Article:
Ponyo – Film Review

Director: Hayao Miyazaki

Writer: Hayao Miyazaki

Starring (English Dub): Noah Cyrus, Frankie Jonas, Tina Fey, Matt Damon, Cate Blanchett, Liam Neeson, Mona Marshall, Bob Bergen, Akiko Yano, Lily Tomlin, Betty White

Rating: ★★★

After the success of Howl’s Moving Castle Hayao Miyazaki wrote Ponyo to be aimed specifically at young children. It’s an almost Disneyish story about youth and love all wrapped up in a new take on the classic fairy tale The Little Mermaid.

Sōsuke is playing near the ocean one day and finds a strange fish trapped in a bottle, that he helps escape and then names Ponyo. The problem is that Ponyo’s father thinks that Sōsuke has kidnapped his daughter so takes her back. Ponyo doesn’t want to remain captive to her father anymore and using magic turns herself into a girl to go and live on the land with Sōsuke, with devastating effects.

First things first, the animation is gorgeous. It’s incredibly bright and manages to capture the beauty of the sea and nature perfectly. The sea-life swimming under the ocean is stunning to watch and as always (at least until Earwig and the Witch), Studio Ghibli make a visual feast with Ponyo. You can feel the care in every single frame. Ghibli have this strange talent of taking you away to a far away world, even if it’s not that dissimilar to our own. Their charming style is at its peak here, with masterful animation.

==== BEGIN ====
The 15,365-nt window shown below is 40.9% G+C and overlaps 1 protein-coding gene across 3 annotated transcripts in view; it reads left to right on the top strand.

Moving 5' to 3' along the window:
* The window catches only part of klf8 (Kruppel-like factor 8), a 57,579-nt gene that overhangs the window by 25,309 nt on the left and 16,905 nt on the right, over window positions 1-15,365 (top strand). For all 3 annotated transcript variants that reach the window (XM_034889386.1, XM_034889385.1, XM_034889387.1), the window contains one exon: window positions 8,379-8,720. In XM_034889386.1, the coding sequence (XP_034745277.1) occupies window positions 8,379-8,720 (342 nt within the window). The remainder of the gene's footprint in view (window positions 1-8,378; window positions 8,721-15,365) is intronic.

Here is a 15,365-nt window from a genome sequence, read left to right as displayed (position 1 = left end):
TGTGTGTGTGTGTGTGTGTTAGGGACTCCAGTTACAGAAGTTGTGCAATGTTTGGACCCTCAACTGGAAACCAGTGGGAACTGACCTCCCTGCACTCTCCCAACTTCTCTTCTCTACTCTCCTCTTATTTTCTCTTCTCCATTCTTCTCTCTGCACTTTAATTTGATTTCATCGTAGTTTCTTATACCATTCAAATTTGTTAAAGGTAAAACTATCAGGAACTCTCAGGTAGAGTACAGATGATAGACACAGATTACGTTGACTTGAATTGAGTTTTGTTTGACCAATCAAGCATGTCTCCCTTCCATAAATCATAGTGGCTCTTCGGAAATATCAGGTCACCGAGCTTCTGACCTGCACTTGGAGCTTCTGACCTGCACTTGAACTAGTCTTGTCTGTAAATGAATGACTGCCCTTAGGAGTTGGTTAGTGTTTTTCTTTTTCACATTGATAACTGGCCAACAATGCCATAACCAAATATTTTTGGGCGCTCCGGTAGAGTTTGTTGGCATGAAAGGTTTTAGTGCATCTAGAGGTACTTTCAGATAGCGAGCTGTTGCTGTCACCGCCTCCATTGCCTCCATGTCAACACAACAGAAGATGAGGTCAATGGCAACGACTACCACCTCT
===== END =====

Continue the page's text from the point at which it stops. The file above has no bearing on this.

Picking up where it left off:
As it’s aimed at younger children than most of the studios output, it does feel a little simple at points. There’s some really nice moments when Sōsuke and Ponyo are riding on their boat, and the whole opening with Sōsuke going to school is great. The setting of the coastal town is more interesting than the story and just watching the characters more around and seeing more of the world is interesting. The film is filled with very imaginative moments, but watching as an adult, it doesn’t really grab you and the whole thing becomes a little tedious towards the end.  

In the English dub Liam Neeson voices Fujimoto, Ponyo’s father, who believes that his daughter has been kidnapped and sets out to find her. Neeson does like a certain type of role, doesn’t he? The rest of the English cast is great, with Matt Damon, Tina Fey, Cate Balnchett, Lily Tomlin and even Betty White making appearances. It’s probably the best English cast list for a Studio Ghibli film.  

It’s a little too childish at points and does run the risk of being a little dull, but the beautiful animation and charming Ghibli style still make it enjoyable. It’s still a must watch for Ghibli fans and would be a perfect way to introduce a child into the world of Ghibli.

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About ashleymanningwriter

Young Adult Fiction writer. Horror and fantasy blended together.
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